London 2012 Olympics: Magic moments define an event like no other
THE curtain has finally fallen on the feel-good blockbuster of the summer.
The London Olympics provided a beleaguered Britain with the perfect tonic – a heady mix of sporting drama, flag-waving patriotism and international bonhomie.
From the minute Danny Boyle’s dazzling take on British heritage and culture opened the 2012 Olympiad, the nation – and the world – has been hooked.
Now, as the credits roll – Sir Chris Hoy, Mo Farah, Jessica Ennis – and the “legacy” is counted, fans will be left to dissect, replay and compare notes on their favourite Olympic moment.
Certainly, there is no shortage of heros, and many of them are Scottish.
Sir Chris Hoy is now the UK’s most successful Olympian of all time, some feat coming from a nation that has never missed a games in the modern era.
His fellow cyclist, Bradley Wiggins picked up a gold medal to go with his glorious victory in the Tour de France.
Jessica Ennis coped brilliantly with being the poster girl of the games to win the heptathlon, a gruelling contest covering seven disciplines.
After his Wimbledon heartbreak, Andy Murray played one of his finest matches to beat his SW19 nemesis Roger Federer.
And then there was Mo.
After picking up gold in the 10,000 metres, the indefatigable Farah made it a double in the 5,000, with a smile never far from his face.
The story of how he went from a Somali schoolboy with just a handful of English phrases in his vocabulary to world’s best is well known. But his humility and warmth will ensure it lasts long in the memory.
Muhammad Ali, himself a former Olympic gold medallist, once said: “Champions aren’t made in the gyms. Champions are made from something they have deep inside them – a desire, a dream, a vision.”
For many of the Olympians, there are none of the riches and fame lavished on the likes of Premier League footballers.
Year after year they train and hone their craft all for this moment and then, in many cases, it is over in seconds.
Along with the superstars such as Usain Bolt and Michael Phelps, the Olympics provided the watching world with a parade of unsung heros brought blinking into the sunlight for their few minutes of fame.
It is hard now to imagine the success of the Games was ever in doubt. The political crisis when G4S revealed it could no provide the promised security, the fears that the London transport system would collapse under the weight of millions of visitors, or that the games would be the target of a terrorist attack, all seem a lifetime ago.
In an era of spin and scrutiny, when every claim is challenged, the London Olympics have been universally welcomed.
Jacques Rogge, president of the International Olympic Committee, hailed the event as “absolutely fabulous”.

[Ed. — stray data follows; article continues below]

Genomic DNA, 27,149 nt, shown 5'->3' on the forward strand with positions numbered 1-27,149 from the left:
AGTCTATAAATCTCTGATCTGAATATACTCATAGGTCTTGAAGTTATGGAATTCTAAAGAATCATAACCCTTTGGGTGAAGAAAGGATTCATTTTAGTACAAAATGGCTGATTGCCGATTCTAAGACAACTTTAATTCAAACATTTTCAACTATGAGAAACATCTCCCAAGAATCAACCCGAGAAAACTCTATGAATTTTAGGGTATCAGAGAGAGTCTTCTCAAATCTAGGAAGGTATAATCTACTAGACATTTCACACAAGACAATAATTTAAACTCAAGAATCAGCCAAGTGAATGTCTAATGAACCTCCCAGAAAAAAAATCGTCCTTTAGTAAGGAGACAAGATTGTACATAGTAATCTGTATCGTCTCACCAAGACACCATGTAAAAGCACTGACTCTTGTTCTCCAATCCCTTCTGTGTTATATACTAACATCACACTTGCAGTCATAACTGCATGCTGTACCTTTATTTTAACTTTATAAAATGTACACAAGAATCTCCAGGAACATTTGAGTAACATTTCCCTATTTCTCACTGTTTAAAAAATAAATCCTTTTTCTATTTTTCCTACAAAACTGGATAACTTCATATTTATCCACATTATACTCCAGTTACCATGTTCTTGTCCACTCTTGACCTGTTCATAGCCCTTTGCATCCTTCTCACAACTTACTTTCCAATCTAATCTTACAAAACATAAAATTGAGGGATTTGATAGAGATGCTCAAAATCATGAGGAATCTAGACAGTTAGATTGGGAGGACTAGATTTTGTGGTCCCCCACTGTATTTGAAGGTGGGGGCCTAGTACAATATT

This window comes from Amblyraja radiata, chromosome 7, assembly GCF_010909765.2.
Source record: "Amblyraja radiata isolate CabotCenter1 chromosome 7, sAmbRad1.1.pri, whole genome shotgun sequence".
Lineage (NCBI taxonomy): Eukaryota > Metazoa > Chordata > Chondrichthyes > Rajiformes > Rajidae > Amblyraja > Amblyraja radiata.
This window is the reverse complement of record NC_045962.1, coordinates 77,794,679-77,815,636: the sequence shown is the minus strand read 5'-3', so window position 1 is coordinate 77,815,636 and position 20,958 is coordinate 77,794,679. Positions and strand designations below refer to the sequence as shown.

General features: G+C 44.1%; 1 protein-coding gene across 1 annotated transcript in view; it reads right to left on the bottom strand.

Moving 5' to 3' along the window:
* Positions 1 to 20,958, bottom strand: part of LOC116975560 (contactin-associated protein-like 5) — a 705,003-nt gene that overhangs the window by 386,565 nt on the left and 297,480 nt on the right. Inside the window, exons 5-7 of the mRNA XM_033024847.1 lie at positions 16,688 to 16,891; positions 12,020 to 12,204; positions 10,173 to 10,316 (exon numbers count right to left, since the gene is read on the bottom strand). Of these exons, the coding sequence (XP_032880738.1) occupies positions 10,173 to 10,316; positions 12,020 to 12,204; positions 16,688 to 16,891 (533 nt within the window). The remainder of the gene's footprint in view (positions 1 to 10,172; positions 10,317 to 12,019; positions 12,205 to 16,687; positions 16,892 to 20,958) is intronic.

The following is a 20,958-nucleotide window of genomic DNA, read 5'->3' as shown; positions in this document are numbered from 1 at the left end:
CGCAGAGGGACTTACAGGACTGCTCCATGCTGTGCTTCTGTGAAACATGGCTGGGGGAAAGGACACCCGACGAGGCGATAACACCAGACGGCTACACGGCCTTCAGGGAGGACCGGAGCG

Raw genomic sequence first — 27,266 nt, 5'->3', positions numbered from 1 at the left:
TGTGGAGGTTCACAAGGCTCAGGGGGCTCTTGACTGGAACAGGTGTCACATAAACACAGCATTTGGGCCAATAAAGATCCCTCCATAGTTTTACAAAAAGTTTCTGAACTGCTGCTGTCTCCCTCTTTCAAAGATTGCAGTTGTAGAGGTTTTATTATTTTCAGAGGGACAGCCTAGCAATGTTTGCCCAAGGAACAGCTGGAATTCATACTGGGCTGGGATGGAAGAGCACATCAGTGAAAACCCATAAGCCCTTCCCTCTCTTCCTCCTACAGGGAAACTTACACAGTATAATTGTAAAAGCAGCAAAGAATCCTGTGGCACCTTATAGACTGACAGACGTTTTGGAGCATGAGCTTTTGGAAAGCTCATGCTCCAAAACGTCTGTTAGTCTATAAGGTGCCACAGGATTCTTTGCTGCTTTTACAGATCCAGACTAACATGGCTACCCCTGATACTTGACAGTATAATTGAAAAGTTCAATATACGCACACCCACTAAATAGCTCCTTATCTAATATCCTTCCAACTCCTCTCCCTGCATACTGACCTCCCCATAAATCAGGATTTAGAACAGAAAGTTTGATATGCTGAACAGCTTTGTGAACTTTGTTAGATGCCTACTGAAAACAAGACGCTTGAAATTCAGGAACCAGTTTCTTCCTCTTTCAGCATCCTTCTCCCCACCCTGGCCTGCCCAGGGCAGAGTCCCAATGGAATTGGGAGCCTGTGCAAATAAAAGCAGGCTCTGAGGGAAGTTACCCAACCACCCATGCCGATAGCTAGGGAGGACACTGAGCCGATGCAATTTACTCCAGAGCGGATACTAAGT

“I am a very happy and grateful man,” he said. “I am very happy with the Games.”
He admitted there were lessons that could be learned for Rio in four years time, but nothing that should stop the London back-slapping.
“Here and there things can be improved,” Mr Rogge said.
“No-one will pretend there is perfection in this world. I think the Games were absolutely fabulous, but here and there, there are issues we can tell the Brazilians ‘be careful for this, be careful for that’ –nothing fundamental of course.”
There was a happy buzz around the English capital. Police and stewards chatted happily with fans as they entered the Olympic village in Stratford.
American runner DeeDee Trotter said: “London is off the chain and that’s putting it mildly. I’ve never seen morning sessions packed out that way.
“Was it chaos? Yes. Was it good chaos? Absolutely.”
David Cameron has been at a number of events, attempting to bask in some of the reflected glory. The Prime Minister will hope the Games signal an upturn in the nation’s fortunes.
“You only need two words to sum up these Games: Britain delivered,” he said.
“We showed the world what we are made of, we reminded ourselves what we can do and we demonstrated that you should never ever count Team GB down and out.”
However, despite the patriotic coverage and the hoards of spectators draped in Union flags, the Games are, as ever, about more than just the home country. Jamaica’s Usain Bolt is the superstar. The world’s fastest man and most recognisable Olympian delivered in the 100m, 200m and relay, taking his own tally of gold medals to six. To the great man, they simply do not come in any other colour.
Bolt’s clowning around with Farah after both men had completed track doubles, copying each other’s victory poses, like a pair of giddy schoolboys, will be one of the most enduring images of the Games. Michael Phelps extended his Olympic record to 18 gold medals, David Rudisha broke the world record in the 800m, and Ye Shiwen, 16, was devastating in the pool and dignified out of it when American coach John Leonard hinted her performance could be down to doping.
Not only was the capital packed but, at home, the British public was transfixed by the Games on TV. Almost 16 million people tuned in to watch diver Tom Daley fulfil his dream of an Olympic medal on Saturday night, while just under 13 million watched Farah claim his second gold.
Search for a job
Search for a car
Search for a house
Weather for Edinburgh
Saturday 18 May 2013
Temperature: 8 C to 12 C
Wind Speed: 25 mph
Wind direction: East
Temperature: 9 C to 17 C
Wind Speed: 7 mph
Wind direction: North east